Interview with Mr. Björn Palm, Managing Director of Hacklin
Our readers would love to learn more about the history of your company. When did you establish Hacklin and when did you enter into feeder operation and ship ownership?
Hacklin was established in 1908. The company first started out as forwarding company. It later expanded into shipping operations in 1915 with its first own vessel s/s Birgit. Her sailing came to an end during the First World War in 1918 when she met a German submarine at sea.
During the years Hacklin has been involved with many shipping companies but today Hacklin Group is a logistics company with activities in Freight Forwarding, Project Logistics, Stevedoring and Warehousing.
Hacklin has offices in Finland, Germany (Hamburg), Russia (St Petersburg & Moscow), and China (Shanghai). The container feeder operation between Finland and Germany is the only shipping operation Hacklin is running today.
Hacklin Ltd operates its feeder traffic under the 100% owned company Hacklin Seatrans Ltd. Hacklin is the only Finnish company that has its own feeder operation.
Do you accept break-bulk cargo onboard your feeder vessel?
Yes, we accept break-bulk cargo. We have welcomed this type of cargo for some time now and it’s an important part of our traffic.
This photos shows what some of our break-bulk cargo looks like onboard and how it’s maneuvered.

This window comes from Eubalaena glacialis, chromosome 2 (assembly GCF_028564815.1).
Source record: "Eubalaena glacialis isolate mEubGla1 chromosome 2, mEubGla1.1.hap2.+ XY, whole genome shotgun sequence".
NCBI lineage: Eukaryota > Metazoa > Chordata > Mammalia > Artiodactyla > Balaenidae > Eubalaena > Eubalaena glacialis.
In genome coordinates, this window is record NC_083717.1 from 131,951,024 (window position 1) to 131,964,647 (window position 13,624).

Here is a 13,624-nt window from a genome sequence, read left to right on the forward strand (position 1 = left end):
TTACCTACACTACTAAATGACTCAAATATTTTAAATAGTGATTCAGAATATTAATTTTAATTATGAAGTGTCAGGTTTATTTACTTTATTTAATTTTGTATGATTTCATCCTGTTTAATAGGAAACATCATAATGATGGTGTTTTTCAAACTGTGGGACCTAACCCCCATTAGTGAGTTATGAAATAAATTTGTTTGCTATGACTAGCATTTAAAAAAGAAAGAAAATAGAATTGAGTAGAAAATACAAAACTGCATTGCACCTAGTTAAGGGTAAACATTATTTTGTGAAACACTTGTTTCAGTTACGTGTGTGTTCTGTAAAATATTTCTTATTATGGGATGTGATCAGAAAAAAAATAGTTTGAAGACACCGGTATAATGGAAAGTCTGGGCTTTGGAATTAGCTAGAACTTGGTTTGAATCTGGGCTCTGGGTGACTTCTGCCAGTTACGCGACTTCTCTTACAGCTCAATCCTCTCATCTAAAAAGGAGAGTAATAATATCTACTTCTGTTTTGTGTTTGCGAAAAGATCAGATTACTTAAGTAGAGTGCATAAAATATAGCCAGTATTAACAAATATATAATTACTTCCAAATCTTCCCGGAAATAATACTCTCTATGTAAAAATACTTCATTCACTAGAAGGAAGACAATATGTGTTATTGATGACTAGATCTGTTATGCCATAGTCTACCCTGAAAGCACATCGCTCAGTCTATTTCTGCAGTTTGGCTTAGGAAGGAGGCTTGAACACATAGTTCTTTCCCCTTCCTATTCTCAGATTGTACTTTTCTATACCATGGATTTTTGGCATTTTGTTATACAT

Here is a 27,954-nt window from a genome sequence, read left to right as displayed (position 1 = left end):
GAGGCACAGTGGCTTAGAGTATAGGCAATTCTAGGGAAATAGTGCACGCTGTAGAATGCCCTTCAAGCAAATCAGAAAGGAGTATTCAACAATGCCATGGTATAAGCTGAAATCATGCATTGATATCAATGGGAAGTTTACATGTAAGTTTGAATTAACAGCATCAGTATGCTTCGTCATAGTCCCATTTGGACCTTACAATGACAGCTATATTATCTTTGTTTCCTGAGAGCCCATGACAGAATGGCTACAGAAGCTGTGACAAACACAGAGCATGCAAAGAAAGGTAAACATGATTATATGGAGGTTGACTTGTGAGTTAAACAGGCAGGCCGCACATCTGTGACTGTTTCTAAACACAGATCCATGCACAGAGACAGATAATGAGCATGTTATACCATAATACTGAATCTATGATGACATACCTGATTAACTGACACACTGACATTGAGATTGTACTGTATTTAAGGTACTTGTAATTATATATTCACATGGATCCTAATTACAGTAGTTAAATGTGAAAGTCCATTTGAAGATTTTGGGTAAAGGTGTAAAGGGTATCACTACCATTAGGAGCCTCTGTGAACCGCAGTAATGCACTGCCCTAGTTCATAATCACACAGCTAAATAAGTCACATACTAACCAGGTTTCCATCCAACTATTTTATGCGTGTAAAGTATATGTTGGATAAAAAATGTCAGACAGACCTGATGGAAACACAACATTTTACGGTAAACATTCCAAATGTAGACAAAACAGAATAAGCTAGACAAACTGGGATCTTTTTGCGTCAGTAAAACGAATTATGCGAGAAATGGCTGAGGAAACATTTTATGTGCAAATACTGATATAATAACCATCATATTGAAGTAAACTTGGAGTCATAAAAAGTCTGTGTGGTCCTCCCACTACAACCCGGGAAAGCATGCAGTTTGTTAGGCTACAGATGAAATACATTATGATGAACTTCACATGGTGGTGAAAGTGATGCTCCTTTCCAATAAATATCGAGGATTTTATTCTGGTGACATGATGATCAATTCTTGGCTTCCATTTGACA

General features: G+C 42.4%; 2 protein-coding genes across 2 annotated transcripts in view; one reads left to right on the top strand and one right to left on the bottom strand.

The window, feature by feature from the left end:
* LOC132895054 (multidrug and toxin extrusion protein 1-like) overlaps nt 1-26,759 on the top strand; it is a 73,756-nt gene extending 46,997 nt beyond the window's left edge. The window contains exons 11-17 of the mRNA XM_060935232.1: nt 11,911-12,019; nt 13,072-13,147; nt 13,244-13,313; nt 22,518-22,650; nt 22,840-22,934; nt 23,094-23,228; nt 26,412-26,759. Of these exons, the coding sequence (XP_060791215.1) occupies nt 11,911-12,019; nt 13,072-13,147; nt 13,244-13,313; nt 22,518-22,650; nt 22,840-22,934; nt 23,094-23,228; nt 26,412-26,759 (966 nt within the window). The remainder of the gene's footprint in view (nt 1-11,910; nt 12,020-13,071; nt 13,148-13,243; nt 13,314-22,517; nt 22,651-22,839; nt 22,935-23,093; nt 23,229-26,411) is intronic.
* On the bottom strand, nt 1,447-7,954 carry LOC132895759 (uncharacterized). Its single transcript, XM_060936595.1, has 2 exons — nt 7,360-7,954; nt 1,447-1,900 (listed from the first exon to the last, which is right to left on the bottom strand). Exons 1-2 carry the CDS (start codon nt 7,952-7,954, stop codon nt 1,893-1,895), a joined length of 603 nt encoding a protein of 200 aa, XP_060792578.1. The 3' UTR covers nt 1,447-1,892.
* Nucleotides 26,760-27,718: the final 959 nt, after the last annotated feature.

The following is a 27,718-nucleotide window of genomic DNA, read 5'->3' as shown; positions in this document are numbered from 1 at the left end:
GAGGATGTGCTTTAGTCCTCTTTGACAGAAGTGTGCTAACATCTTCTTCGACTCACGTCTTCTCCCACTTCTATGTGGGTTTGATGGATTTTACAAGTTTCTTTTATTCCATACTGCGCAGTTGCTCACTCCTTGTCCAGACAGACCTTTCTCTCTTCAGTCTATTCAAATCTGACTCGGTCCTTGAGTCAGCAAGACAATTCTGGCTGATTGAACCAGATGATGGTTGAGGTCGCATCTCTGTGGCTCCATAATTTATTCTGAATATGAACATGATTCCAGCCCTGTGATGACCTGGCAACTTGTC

What are the transit times to Continental Europe, and which routes does your vessel typically take? What is the usual cost for this type of shipment?
We usually ship via the Kiel Canal, which can take approximately 2 to 5 days. With regards to the cost, it usually costs just under 3000€ for each direction. Because of the costs and times involved, we prefer to use the Kiel Canal when possible.
In the continent, where do you discharge the cargo? In the case of larger quantities, are you able to discharge directly onto the ongoing ocean vessels at specific terminals?
Basically, if there are enough bookings and volume, all Hamburg terminals are possible. Throughout the week, this could typically include 3-4 terminals, sometimes even 5 (SWT, CTB, CTA, EGT, CTT). SWT operates every week for its own Short Sea containers and Break-bulk.
During the winter, the temperatures known to be extremely cold in the Baltics, are your ships ice classed?
The Finnish 1A is ice classed (e3 according to Lloyds). The following photos show what some of the shipping conditions in the North typically look like during the colder months.
During these colder months, what kind of problems could you encounter with the cargo?
Normally, we don’t experience any problems in the North due to the weather because of our experience shipping in such conditions. When it’s less than -25 degrees or there are heavy winds over 20 m/s, port cranes cannot be used.
In the case of ice formulating on deck, the ship must reduce its speed. Melting the ice using steam in a port would take even longer, so there’s no point speeding up.
If anyone needs freight rates from Scandinavia to the Continent or vice versa whom should they contact? If need be, is it possible to call other ports instead of your usual one?